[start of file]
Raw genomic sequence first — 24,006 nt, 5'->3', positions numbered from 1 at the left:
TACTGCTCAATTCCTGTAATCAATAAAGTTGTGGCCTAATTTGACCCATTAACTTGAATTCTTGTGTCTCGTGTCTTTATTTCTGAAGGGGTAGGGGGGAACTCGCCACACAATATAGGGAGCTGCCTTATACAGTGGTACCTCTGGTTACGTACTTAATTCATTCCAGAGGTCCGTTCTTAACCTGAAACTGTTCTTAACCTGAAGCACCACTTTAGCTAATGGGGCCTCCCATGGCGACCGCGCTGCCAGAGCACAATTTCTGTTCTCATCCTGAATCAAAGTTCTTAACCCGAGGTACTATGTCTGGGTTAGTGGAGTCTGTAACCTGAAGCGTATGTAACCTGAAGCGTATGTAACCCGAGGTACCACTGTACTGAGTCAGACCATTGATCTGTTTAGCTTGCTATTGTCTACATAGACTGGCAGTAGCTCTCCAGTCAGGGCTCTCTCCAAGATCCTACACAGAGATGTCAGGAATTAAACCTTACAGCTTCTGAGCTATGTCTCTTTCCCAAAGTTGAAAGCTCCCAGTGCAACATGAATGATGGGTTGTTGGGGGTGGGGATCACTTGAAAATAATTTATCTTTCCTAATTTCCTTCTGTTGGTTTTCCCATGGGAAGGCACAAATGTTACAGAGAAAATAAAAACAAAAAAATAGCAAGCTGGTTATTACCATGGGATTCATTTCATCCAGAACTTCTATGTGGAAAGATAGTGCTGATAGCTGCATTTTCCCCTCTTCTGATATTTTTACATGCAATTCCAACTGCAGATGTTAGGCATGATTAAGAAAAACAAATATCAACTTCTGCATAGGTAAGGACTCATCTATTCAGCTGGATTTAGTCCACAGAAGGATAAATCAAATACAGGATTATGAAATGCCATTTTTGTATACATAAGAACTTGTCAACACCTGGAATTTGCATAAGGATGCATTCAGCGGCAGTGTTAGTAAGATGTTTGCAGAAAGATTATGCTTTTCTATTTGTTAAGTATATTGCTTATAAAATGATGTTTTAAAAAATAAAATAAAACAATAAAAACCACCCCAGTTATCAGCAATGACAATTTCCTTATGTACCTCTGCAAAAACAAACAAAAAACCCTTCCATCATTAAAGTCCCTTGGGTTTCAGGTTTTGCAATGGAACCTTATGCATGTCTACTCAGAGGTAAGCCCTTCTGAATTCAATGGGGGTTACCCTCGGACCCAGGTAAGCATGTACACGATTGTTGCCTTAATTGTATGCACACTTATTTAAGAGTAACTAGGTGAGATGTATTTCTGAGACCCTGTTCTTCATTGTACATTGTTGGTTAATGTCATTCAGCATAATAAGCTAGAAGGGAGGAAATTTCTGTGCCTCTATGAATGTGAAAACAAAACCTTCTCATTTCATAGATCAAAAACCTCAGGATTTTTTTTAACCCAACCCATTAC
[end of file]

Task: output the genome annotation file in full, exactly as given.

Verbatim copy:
Raw genomic sequence first — 24,006 nt, 5'->3', positions numbered from 1 at the left:
TACTGCTCAATTCCTGTAATCAATAAAGTTGTGGCCTAATTTGACCCATTAACTTGAATTCTTGTGTCTCGTGTCTTTATTTCTGAAGGGGTAGGGGGGAACTCGCCACACAATATAGGGAGCTGCCTTATACAGTGGTACCTCTGGTTACGTACTTAATTCATTCCAGAGGTCCGTTCTTAACCTGAAACTGTTCTTAACCTGAAGCACCACTTTAGCTAATGGGGCCTCCCATGGCGACCGCGCTGCCAGAGCACAATTTCTGTTCTCATCCTGAATCAAAGTTCTTAACCCGAGGTACTATGTCTGGGTTAGTGGAGTCTGTAACCTGAAGCGTATGTAACCTGAAGCGTATGTAACCCGAGGTACCACTGTACTGAGTCAGACCATTGATCTGTTTAGCTTGCTATTGTCTACATAGACTGGCAGTAGCTCTCCAGTCAGGGCTCTCTCCAAGATCCTACACAGAGATGTCAGGAATTAAACCTTACAGCTTCTGAGCTATGTCTCTTTCCCAAAGTTGAAAGCTCCCAGTGCAACATGAATGATGGGTTGTTGGGGGTGGGGATCACTTGAAAATAATTTATCTTTCCTAATTTCCTTCTGTTGGTTTTCCCATGGGAAGGCACAAATGTTACAGAGAAAATAAAAACAAAAAAATAGCAAGCTGGTTATTACCATGGGATTCATTTCATCCAGAACTTCTATGTGGAAAGATAGTGCTGATAGCTGCATTTTCCCCTCTTCTGATATTTTTACATGCAATTCCAACTGCAGATGTTAGGCATGATTAAGAAAAACAAATATCAACTTCTGCATAGGTAAGGACTCATCTATTCAGCTGGATTTAGTCCACAGAAGGATAAATCAAATACAGGATTATGAAATGCCATTTTTGTATACATAAGAACTTGTCAACACCTGGAATTTGCATAAGGATGCATTCAGCGGCAGTGTTAGTAAGATGTTTGCAGAAAGATTATGCTTTTCTATTTGTTAAGTATATTGCTTATAAAATGATGTTTTAAAAAATAAAATAAAACAATAAAAACCACCCCAGTTATCAGCAATGACAATTTCCTTATGTACCTCTGCAAAAACAAACAAAAAACCCTTCCATCATTAAAGTCCCTTGGGTTTCAGGTTTTGCAATGGAACCTTATGCATGTCTACTCAGAGGTAAGCCCTTCTGAATTCAATGGGGGTTACCCTCGGACCCAGGTAAGCATGTACACGATTGTTGCCTTAATTGTATGCACACTTATTTAAGAGTAACTAGGTGAGATGTATTTCTGAGACCCTGTTCTTCATTGTACATTGTTGGTTAATGTCATTCAGCATAATAAGCTAGAAGGGAGGAAATTTCTGTGCCTCTATGAATGTGAAAACAAAACCTTCTCATTTCATAGATCAAAAACCTCAGGATTTTTTTTAACCCAACCCATTAC